Hopefully your does all kid easily and without any intervention. If they need help, follow-up care will depend on circumstances and the recommendations of your veterinarian. For now, let’s assume that everything went great, and you only needed to help a little or not at all.
During labor and directly after kids are born, I give my does warm water with a little molasses in it, followed by fresh hay and grain. When I am sure that there are no more kids waiting to be born, I encourage my doe to get up and eat. This helps to keep her rumen functioning, avoids her having legs fall asleep from being in an awkward position for too long, and allows kids access to the udder. I make sure all kids are nursing and able to find the teat on their own. If they aren’t, I help them until they get the hang of it.
About an hour later, after I’m sure all the kids have nursed well, I milk the doe out almost completely to make sure she’s not uncomfortable and to encourage more milk production and shrinking of her uterus. If you don’t milk your doe out, she can end up with mastitis or a blown teat if her kids all decide to nurse from the same side.
The first few times I milk a first freshener, I just tie her to the wall and milk straight onto the ground or a towel. That way she can jump around without tipping over a bucket and freaking herself out. I just let her jump around and kick all she wants. I stay calm and quiet and don’t take my hands off her teats until she settles down.
I continue to milk out once or twice a day until the babies start eating more; then I milk out once a day.
If I am worried about a doe’s ability to produce enough milk for her kids, I will sometimes milk her out only once, shortly after freshening, and then monitor closely and milk only if needed. In these cases, I still put her on the milk stand every 12 or 24 hours and squirt a little milk out to make sure it’s not bloody or stringy. I also check to make sure neither side is staying more full or getting hard and that teats aren’t getting raw. It’s also a good way to make sure that new moms are getting enough grain.
I deworm does on day 2 or 3, disbud and vaccinate babies at 10–14 days, and start pulling babies at night and milking the dam in the morning at 2–3 weeks. I try to gradually keep babies separated from dams for longer and longer after pulling them at night so that they are completely weaned by 10 weeks and ready to go to new homes. I treat kids with Baycox® (Toltrazuril) because coccidia is such a problem around here. I check random fecals for other parasites, but only treat as needed.
By Sue Beck
If everything went well, and I don’t need to treat with antibiotics or address the need for further vet assistance, I too give warm molasses water and make sure they have access to whatever food they like. The does clean their babies completely. Babies stick around until the delivery process is good and done.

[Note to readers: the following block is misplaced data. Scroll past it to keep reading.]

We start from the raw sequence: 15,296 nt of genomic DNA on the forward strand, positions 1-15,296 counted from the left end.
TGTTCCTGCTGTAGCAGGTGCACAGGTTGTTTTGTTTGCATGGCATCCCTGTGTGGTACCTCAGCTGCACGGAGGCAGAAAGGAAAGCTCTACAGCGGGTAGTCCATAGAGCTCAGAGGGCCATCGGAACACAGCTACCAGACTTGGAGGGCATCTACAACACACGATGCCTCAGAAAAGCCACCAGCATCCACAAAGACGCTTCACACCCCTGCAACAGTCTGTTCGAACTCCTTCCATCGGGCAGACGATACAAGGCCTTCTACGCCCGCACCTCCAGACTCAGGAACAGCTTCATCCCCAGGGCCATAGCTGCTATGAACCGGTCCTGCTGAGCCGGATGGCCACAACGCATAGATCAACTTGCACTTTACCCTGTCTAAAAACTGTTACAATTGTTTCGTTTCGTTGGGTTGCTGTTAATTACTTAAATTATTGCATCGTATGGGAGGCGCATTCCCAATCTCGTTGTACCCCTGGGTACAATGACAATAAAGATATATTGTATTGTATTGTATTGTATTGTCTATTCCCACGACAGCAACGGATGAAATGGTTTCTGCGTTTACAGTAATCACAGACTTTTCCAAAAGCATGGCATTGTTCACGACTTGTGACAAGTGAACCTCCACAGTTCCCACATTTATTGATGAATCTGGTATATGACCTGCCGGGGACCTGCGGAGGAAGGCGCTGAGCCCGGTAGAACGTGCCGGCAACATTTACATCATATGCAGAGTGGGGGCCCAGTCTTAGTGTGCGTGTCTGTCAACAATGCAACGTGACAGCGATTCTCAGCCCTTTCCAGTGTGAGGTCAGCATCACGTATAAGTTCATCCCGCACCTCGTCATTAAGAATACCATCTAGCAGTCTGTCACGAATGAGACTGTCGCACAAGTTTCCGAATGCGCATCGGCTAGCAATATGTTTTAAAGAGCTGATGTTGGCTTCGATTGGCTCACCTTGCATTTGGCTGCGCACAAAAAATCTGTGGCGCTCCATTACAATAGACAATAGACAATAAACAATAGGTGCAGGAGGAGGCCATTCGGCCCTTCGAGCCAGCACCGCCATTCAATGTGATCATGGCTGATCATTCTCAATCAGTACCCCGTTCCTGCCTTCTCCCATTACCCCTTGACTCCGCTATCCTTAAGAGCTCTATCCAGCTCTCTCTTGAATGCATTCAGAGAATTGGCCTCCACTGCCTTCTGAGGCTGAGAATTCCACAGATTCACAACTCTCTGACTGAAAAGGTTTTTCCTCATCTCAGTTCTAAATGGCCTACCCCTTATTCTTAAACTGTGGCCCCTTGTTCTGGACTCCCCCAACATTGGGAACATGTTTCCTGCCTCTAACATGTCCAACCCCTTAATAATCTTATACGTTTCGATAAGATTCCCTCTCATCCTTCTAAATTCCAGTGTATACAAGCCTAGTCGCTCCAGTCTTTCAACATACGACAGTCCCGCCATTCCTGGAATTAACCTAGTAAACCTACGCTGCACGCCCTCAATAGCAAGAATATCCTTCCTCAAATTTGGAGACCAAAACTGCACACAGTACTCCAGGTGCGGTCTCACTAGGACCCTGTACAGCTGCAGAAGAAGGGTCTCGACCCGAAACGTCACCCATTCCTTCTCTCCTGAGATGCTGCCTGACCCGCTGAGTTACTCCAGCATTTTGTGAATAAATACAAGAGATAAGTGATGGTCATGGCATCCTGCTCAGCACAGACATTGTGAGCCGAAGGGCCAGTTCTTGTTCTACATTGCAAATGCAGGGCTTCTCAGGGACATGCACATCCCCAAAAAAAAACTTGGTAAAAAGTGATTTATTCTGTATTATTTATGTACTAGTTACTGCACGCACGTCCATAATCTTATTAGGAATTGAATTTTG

I milk the doe out completely when the kids are clean. I get my does used to being milked sooner than later. Nursing kids and being milked are completely different, so getting used to one process will not get them used to the other. And even if the kids are taking all of a doe’s milk, I would still suggest getting a doe on the stanchion and playing with her udder. First fresheners can have quite the learning curve when it comes to being milked. You’re better off starting sooner rather than later.
As soon as a doe kids, you don’t have to get her on the stand, start touching her udder while you assist the kids in nursing. Then afterwards continue to handle her, either milking once per day to relieve excess pressure, or just taking a few squirts to get her used to it. You may need to tie her or get her on the stanchion if she really fights it.
I bring the babies in the house, but it’s important they be out of sight and hearing of momma, otherwise it’s mean. Most of my does have never raised their own babies. I would imagine trying to start pulling kids from a doe that has raised her own every year would be quite upsetting. Because the majority of my herd are bottle babies I raised myself, the does actually don’t seem to care that much when the kids leave. They’re more worried about my leaving them. They would bond with their kids just fine, but they almost immediately transfer that bond to me. The few dam-raised does I have in my herd had a little more adjustment. But they, too, end up bonding with me more.
Back in the house, I get the kids to latch onto the nipple (some are easier to train than others) and try to get at least a couple ounces of colostrum into each one. I then go back to check on my doe, and I keep watch every couple hours to make sure she’s doing OK and passes her placenta normally.
After that things are pretty easy. I milk a minimum of twice daily, but often more frequently right after kidding to encourage milk production. I don’t always deworm after kidding, but I do as necessary. Kids are put onto a bottle-feeding schedule, introduced to hay pretty quickly, and eventually to grain when they’re several weeks old. I disbud at or after two weeks old, and deworm shortly before weaning, since many as leaving for new homes at that point.
By Ashley Kennedy
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